DOWNERS GROVE – Given a short phrase or noun – free of context – how quickly would you be able to compose a five-minute speech explaining the concept?
After drawing three topics from a hat, high school speech competitors like Alex Buckley must pick one, and then take only two minutes to formulate a clever five-minute recital to impress the judges.
Last month, in the final round of the National Forensic League's impromptu speaking category, Buckley pulled the phrase "It's too bad stupidity isn't painful."
Buckley's take on the phrase roped together five minutes on famous historical figures who found success despite their incompetence.
"Some people, despite the fact that they make stupid mistakes, they're able to find some success," Buckley said in an interview with The Reporter. "Despite that success, we might wish there was some sort of pain to stop them, but there just isn't."
Buckley's rhetorical flourish spanned from U.S. President Ulysses Grant to the opera singer Florence Jenkins, who was "monumentally terrible," Buckley said, but whose husband had enough money that she sold out Carnegie Hall. Eventually, Jenkins' renowned lack of musical ability became a selling point of its own.
The speech made Buckley the national champion in Impromptu Speaking at the National Forensic League's tournament in Birmingham, Ala., this June.
The Downers Grove resident graduated from North High School this spring, where he competed in speech team all four years. He will attend the University of North Carolina in the fall.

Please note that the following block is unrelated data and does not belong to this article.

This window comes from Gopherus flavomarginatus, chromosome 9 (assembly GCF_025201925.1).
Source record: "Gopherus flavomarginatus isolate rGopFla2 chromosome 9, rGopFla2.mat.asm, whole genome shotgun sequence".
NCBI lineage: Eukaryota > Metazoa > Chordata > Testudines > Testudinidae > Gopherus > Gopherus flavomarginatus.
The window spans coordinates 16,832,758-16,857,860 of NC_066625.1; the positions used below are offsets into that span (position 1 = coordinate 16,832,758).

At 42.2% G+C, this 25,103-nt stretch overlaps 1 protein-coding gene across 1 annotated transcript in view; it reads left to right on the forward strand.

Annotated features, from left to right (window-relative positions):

Buckley is North High School's first national speech champion, and he also finished eighth in the United States Extemporaneous Speaking category.
"Just, 'Oh my god,' that was pretty much the overall line that I was thinking," he said, recalling the moment he won. "Every single alarm in my brain went off at once."
Several other students from North and South high schools placed in the national contest, among them South high's Natasha Prosek, who finished 13th in humorous interpretation. South High School was also one of 20 schools given a “School of Excellence Award in Speech."
Buckley said UNC doesn't have a speech team, and he plans to study English with a concentration in education.
He will miss competitive forensics "a lot," he said.
"It was able to introduce me to a lot of people," he said. "Not only at my own school but a lot of people in the area and get to know them and compete against them over four years."